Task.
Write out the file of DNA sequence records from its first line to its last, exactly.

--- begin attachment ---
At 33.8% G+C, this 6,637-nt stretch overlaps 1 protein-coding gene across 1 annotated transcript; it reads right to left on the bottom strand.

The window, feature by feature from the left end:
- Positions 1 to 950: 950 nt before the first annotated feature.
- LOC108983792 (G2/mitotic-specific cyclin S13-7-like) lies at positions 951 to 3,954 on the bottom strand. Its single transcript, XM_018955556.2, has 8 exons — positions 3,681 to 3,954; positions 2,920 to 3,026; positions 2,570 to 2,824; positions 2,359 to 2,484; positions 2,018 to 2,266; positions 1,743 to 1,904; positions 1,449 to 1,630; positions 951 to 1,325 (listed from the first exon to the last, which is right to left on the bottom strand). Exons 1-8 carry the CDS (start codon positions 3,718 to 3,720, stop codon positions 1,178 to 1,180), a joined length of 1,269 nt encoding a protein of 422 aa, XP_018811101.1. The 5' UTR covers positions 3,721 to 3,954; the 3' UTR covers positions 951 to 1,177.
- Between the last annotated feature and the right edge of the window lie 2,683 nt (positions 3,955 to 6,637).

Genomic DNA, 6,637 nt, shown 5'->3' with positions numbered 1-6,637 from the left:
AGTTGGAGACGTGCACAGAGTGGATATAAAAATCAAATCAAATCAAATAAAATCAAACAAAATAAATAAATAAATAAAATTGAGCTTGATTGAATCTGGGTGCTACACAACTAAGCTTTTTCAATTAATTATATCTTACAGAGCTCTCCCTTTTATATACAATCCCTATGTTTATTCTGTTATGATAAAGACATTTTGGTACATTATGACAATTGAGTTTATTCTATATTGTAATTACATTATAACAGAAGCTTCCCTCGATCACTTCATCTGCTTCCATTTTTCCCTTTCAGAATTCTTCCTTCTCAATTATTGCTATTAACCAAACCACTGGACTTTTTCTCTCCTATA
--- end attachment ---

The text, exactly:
At 33.8% G+C, this 6,637-nt stretch overlaps 1 protein-coding gene across 1 annotated transcript; it reads right to left on the bottom strand.

The window, feature by feature from the left end:
- Positions 1 to 950: 950 nt before the first annotated feature.
- LOC108983792 (G2/mitotic-specific cyclin S13-7-like) lies at positions 951 to 3,954 on the bottom strand. Its single transcript, XM_018955556.2, has 8 exons — positions 3,681 to 3,954; positions 2,920 to 3,026; positions 2,570 to 2,824; positions 2,359 to 2,484; positions 2,018 to 2,266; positions 1,743 to 1,904; positions 1,449 to 1,630; positions 951 to 1,325 (listed from the first exon to the last, which is right to left on the bottom strand). Exons 1-8 carry the CDS (start codon positions 3,718 to 3,720, stop codon positions 1,178 to 1,180), a joined length of 1,269 nt encoding a protein of 422 aa, XP_018811101.1. The 5' UTR covers positions 3,721 to 3,954; the 3' UTR covers positions 951 to 1,177.
- Between the last annotated feature and the right edge of the window lie 2,683 nt (positions 3,955 to 6,637).

Genomic DNA, 6,637 nt, shown 5'->3' with positions numbered 1-6,637 from the left:
AGTTGGAGACGTGCACAGAGTGGATATAAAAATCAAATCAAATCAAATAAAATCAAACAAAATAAATAAATAAATAAAATTGAGCTTGATTGAATCTGGGTGCTACACAACTAAGCTTTTTCAATTAATTATATCTTACAGAGCTCTCCCTTTTATATACAATCCCTATGTTTATTCTGTTATGATAAAGACATTTTGGTACATTATGACAATTGAGTTTATTCTATATTGTAATTACATTATAACAGAAGCTTCCCTCGATCACTTCATCTGCTTCCATTTTTCCCTTTCAGAATTCTTCCTTCTCAATTATTGCTATTAACCAAACCACTGGACTTTTTCTCTCCTATA